6. ^ Plebiscite contributions for benefit of uniting Warmia and Masuria, Spisz and Orawa, Cieszyn Silesia. portal
  8. ^ a b Watt, Richard (1979). Bitter Glory: Poland and its Fate. Barnes and Noble. ISBN 0-7607-0997-1.  
  9. ^ Williams, Susan (1982). PostScript to Victory: British Policy and the German-Polish Borderlands. University Press of America. ISBN 0-81912-204-1.  
  10. ^ a b c d e f g h i j k l m n o p q r s t u v w Edmund Burke, James Dodsley, Annual Register, v. 2 - 1922, Google Print, p.179-180 (public domain text)

Further reading

  • Lt.-Colonel Graham Seton Hutchison, Silesia Revisited, DSO, MC, FRGS, London, 1929.
  • Friedrich Glombowski, Frontiers of Terror, London, 1935.
  • Henryk Zieliński, Rola powstania wielkopolskiego oraz powstań śląskich w walce o zjednoczenie ziem zachodnich z Polską (1918–1921), w: Droga przez Półwiecze.
  • Rohan Butler, MA, J.P.T. Bury, MA, & M.E. Lambert (ed.), MA, Documents on British Foreign Policy 1919–1939, 1st Series, volume XI, Upper Silesia, Poland, and the Baltic States, January 1920–March 1921, Her Majesty's Stationary Office (HMSO), London, 1961 (amended edition 1974), ISBN 0-11-591511-7*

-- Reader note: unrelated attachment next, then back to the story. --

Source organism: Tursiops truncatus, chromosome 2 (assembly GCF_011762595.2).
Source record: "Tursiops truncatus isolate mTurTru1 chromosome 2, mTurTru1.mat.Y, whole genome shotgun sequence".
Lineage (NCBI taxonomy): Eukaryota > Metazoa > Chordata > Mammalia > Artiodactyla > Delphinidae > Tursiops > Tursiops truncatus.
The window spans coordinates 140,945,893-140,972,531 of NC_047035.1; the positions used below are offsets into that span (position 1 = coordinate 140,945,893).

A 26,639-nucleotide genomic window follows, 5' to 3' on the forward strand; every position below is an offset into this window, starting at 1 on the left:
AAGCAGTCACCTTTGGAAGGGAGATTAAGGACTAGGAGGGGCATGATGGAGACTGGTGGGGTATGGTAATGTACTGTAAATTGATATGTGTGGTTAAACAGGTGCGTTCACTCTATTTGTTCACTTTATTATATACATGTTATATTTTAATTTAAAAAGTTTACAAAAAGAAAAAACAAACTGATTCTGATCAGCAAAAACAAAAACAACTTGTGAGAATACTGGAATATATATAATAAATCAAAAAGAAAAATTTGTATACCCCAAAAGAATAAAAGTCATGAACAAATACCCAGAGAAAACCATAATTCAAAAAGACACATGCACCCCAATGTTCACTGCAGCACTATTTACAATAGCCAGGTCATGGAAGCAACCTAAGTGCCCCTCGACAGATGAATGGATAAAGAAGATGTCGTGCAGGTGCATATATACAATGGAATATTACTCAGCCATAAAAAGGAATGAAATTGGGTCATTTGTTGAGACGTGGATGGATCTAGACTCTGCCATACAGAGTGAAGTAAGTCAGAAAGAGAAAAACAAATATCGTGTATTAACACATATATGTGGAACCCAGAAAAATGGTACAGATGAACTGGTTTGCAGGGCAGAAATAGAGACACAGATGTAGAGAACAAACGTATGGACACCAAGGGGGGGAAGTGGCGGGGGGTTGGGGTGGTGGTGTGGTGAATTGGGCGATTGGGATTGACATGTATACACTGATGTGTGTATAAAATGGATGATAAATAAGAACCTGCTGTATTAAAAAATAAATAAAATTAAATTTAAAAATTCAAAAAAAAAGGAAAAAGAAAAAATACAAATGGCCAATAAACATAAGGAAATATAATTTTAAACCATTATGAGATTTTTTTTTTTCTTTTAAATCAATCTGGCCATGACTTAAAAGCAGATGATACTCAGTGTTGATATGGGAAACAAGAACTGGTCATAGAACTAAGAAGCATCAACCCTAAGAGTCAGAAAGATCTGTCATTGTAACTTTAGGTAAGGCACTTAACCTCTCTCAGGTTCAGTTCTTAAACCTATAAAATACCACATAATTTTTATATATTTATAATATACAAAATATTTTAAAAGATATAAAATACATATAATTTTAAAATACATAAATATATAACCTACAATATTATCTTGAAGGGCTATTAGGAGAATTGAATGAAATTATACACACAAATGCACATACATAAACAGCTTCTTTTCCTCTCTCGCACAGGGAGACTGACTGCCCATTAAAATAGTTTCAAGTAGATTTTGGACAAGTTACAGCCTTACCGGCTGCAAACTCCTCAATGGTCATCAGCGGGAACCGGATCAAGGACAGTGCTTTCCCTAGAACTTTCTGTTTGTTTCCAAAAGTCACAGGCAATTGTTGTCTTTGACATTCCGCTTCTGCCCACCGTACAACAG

• W.N. Medlicott, MA, D.Lit., Douglas Dakin, MA, PhD, & M.E. Lambert, MA (ed.), Documents on British Foreign Policy 1919–1939, 1st Series, volume XVI, Upper Silesia, March 1921 – November 1922 HMSO, London, 1968.
  • David G.Williamson, The British in Germany 1918–1930, Berg Publishers, London and New York, 1991, ISBN 0-85496-584-X
  • Dziewanowski, M. K., Poland in the 20th century, New York: Columbia University Press, 1977.
  • Macmillan, Margaret, Paris 1919, Random House, New York, 2001, ISBN 0-375-50826-0.
  • Clark, Christopher, Iron Kingdom: The Rise and Downfall of Prussia, 1600–1947, Penguin Group (Canada), 2006
  • Hughes, Rupert, "Germany's Silesian Plot: Colonizing Scheme to Overcome Polish Majority in a Region Which Contains Vast Resources for Future War-Making", The New York Times, October 12, 1919.